Thought experiment

Recently while doing a rather repetitive task, my mind began to wander and I thought of how uninteresting the story of the hour spent doing this activity would be. My imagination began running away with itself, and I began to wonder the following.

What if you spent an entire year specifically eschewing anything boring? In fact, what if you took that a step further and were determined to only doing things that–when told later–would make for truly the most exciting stories? When you then look back on your life in that one year, how different from your present life would it be twelve months later?

I feel on one hand like this would be a very dangerous experiment, of course, but it would make for a truly fascinating short-term memoir. It also perhaps smacks of the “I want it now” mentality of the times we live in. We expect excitement or at least an alleviation from boredom every minute of every day, and that’s neither realistic nor practical. Still, I have to admit liking a culture where waiting in line is no longer interminable, so long as you have a fully-charged cell phone, and where many of the most time- and labor-consuming clerical tasks are automated or simpler.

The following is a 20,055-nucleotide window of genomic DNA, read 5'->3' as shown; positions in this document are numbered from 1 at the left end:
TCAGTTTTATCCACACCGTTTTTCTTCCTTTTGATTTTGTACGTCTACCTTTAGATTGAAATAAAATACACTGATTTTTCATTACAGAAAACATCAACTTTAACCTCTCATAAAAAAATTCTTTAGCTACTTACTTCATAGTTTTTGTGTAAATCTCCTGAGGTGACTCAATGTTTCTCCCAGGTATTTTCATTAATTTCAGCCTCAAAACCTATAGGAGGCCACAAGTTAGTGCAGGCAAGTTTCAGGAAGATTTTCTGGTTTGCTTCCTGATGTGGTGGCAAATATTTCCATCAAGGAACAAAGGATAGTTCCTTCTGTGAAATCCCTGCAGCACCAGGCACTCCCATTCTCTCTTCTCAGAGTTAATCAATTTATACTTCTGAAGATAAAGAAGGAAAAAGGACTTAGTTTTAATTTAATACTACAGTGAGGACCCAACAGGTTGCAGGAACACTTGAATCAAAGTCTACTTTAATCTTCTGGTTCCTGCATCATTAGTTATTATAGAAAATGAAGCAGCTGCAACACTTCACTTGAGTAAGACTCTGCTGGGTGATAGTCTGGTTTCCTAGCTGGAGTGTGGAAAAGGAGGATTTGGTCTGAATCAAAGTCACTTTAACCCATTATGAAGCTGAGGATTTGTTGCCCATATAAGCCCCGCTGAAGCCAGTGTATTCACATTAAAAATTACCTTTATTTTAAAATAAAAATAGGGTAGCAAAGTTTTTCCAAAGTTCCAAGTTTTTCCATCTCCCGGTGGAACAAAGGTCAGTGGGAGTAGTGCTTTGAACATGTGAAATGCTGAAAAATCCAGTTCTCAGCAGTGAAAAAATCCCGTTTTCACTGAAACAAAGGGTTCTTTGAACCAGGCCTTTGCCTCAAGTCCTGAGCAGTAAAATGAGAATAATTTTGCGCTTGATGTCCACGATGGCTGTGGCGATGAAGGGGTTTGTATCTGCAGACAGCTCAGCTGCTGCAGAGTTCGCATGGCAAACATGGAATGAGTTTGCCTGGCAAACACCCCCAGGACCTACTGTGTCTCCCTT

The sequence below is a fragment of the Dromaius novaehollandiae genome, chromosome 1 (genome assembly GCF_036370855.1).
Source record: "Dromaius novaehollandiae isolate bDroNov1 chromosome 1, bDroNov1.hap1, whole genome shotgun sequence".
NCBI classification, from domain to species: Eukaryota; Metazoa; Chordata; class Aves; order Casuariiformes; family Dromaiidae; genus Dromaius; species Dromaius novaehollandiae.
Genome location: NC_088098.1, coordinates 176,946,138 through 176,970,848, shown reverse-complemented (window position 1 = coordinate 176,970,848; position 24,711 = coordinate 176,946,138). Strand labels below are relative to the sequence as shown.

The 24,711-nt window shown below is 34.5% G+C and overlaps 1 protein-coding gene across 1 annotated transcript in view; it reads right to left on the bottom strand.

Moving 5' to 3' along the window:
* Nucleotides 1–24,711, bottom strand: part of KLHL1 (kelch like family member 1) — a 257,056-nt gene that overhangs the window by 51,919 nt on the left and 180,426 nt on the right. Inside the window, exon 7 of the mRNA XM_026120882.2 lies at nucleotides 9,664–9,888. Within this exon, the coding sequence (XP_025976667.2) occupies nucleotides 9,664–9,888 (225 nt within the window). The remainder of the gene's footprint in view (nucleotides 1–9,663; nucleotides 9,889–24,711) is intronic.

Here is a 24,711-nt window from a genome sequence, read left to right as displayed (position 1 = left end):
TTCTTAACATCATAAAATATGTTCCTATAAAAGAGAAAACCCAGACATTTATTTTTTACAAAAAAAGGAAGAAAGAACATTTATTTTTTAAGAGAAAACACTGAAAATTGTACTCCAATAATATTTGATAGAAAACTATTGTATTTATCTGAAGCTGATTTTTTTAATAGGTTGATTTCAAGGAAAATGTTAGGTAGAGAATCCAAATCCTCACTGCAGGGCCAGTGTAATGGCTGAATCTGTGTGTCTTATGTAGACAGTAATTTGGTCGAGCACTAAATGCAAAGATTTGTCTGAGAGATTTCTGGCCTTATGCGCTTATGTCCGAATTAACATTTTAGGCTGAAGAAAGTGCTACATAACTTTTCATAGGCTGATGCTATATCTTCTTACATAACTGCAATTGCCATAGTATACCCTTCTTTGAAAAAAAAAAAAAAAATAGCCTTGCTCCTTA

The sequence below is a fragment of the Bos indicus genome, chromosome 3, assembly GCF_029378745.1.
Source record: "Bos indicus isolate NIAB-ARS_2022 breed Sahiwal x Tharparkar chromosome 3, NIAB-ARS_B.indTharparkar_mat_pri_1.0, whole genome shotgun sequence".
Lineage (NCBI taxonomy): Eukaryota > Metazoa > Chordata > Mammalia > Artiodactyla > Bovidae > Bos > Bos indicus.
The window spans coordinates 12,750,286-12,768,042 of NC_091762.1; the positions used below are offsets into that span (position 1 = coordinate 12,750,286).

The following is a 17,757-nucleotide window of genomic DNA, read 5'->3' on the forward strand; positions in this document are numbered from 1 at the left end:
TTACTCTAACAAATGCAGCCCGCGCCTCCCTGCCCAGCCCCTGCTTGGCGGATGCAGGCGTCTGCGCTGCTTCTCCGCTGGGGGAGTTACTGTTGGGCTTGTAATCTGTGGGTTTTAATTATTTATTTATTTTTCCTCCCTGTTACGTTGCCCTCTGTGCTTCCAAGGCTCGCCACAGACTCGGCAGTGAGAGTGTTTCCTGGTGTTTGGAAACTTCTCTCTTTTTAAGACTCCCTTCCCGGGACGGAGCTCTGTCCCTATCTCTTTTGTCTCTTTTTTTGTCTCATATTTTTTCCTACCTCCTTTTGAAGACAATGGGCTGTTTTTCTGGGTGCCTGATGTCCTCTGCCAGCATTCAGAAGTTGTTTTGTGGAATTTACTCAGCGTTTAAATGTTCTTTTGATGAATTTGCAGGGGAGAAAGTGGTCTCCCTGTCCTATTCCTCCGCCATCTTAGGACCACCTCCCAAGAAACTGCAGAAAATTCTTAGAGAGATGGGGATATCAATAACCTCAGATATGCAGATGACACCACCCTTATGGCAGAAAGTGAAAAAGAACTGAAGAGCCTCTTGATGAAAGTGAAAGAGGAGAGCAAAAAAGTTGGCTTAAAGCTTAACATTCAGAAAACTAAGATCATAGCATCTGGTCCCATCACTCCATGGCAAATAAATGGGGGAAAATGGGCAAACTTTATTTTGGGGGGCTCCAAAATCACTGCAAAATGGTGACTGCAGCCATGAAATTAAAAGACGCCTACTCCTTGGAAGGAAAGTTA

More broadly, I’m usually quite fascinated with books about people taking on challenges like this, whether it be committing to optimism or walking across a continent or making all of Julia Child’s recipes or what have you. The common ground with all such writing and doing is twofold. First, it’s the actual act of wanting to do something strange and different, to shake up your life and use it as some sort of example for others of how you, too, can be crazy in a confined, usually safe, way. And two, it’s the further act of then memorializing the experience as a memoir. Not of your life, not an organic work looking back on a specific time, but a constructed one, wherein you seek to document that which you also create. As a memoir subgenre, it’s kind of fascinating, and if also used as an act of activism (as with something like Super Size Me, for example) it can also say larger and broader things about society and culture and be an agent of change.

Am I brave enough to ever take something like this on? I don’t know. Perhaps with a safe experiment like that pursued for a shorter amount of time, I could embark on my constructed memoir idea with essays covering weeks instead of months. A journey of a thousand miles, as they say, begins with a single step.

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